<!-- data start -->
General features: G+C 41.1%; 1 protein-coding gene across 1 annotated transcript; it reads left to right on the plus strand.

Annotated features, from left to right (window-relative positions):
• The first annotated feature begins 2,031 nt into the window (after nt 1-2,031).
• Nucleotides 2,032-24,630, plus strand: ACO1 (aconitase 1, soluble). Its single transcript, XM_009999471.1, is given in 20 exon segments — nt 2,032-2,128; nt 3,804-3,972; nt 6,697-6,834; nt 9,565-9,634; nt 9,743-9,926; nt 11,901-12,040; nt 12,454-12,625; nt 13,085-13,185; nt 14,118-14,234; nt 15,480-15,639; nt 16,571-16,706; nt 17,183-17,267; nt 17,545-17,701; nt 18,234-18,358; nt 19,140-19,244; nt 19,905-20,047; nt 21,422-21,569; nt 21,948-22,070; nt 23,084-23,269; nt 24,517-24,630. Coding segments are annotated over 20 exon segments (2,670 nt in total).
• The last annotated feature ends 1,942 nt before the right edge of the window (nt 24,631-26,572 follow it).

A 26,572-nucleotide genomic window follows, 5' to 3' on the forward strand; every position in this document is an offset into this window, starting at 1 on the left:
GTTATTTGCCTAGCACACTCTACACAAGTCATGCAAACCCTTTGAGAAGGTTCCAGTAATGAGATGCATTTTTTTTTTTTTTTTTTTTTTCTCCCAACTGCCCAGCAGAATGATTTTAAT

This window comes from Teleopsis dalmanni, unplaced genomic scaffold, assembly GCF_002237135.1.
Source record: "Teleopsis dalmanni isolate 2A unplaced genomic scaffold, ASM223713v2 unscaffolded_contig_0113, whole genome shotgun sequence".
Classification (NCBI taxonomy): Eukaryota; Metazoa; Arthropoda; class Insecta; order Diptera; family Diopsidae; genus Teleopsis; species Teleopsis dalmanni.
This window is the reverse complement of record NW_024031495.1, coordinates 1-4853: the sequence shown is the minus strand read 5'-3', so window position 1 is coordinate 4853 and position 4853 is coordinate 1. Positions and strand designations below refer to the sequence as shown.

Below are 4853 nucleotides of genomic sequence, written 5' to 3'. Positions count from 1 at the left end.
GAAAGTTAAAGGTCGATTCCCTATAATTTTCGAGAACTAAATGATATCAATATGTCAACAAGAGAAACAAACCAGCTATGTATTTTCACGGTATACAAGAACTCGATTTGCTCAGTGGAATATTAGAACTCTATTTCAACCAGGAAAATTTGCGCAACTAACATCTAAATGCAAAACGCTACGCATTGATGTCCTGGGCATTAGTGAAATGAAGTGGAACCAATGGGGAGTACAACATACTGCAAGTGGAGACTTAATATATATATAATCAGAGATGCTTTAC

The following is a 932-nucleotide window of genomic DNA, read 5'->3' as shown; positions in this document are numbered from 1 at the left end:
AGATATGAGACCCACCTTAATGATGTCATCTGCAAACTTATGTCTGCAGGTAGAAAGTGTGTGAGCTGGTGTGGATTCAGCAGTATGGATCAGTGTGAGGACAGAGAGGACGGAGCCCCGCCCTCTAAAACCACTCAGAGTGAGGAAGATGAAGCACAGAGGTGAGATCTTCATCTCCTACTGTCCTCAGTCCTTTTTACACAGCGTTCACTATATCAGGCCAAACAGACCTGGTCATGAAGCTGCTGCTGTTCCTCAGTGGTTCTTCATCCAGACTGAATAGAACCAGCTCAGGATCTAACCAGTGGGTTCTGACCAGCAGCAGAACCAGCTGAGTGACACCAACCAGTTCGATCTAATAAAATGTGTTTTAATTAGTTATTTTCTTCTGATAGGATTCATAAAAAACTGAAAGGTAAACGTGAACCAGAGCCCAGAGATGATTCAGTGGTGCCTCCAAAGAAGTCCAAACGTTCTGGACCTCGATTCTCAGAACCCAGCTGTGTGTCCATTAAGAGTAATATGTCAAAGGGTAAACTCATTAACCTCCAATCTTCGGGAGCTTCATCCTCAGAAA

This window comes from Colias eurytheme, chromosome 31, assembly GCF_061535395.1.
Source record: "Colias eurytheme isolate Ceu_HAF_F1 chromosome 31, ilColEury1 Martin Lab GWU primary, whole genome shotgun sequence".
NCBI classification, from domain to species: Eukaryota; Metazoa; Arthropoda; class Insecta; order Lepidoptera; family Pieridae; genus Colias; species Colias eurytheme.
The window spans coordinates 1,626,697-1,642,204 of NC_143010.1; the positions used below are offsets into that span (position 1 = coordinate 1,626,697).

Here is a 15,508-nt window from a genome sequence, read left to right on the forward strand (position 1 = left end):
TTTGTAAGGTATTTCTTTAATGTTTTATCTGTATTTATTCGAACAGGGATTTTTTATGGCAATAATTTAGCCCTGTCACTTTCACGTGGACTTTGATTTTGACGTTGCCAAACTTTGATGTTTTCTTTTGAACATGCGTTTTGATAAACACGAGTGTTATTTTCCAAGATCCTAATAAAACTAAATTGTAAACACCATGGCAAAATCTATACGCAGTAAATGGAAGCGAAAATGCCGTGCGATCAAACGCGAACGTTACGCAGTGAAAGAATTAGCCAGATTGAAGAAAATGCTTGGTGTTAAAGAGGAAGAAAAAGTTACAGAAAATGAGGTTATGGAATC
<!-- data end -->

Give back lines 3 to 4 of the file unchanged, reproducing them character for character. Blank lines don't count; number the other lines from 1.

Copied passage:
• The first annotated feature begins 2,031 nt into the window (after nt 1-2,031).
• Nucleotides 2,032-24,630, plus strand: ACO1 (aconitase 1, soluble). Its single transcript, XM_009999471.1, is given in 20 exon segments — nt 2,032-2,128; nt 3,804-3,972; nt 6,697-6,834; nt 9,565-9,634; nt 9,743-9,926; nt 11,901-12,040; nt 12,454-12,625; nt 13,085-13,185; nt 14,118-14,234; nt 15,480-15,639; nt 16,571-16,706; nt 17,183-17,267; nt 17,545-17,701; nt 18,234-18,358; nt 19,140-19,244; nt 19,905-20,047; nt 21,422-21,569; nt 21,948-22,070; nt 23,084-23,269; nt 24,517-24,630. Coding segments are annotated over 20 exon segments (2,670 nt in total).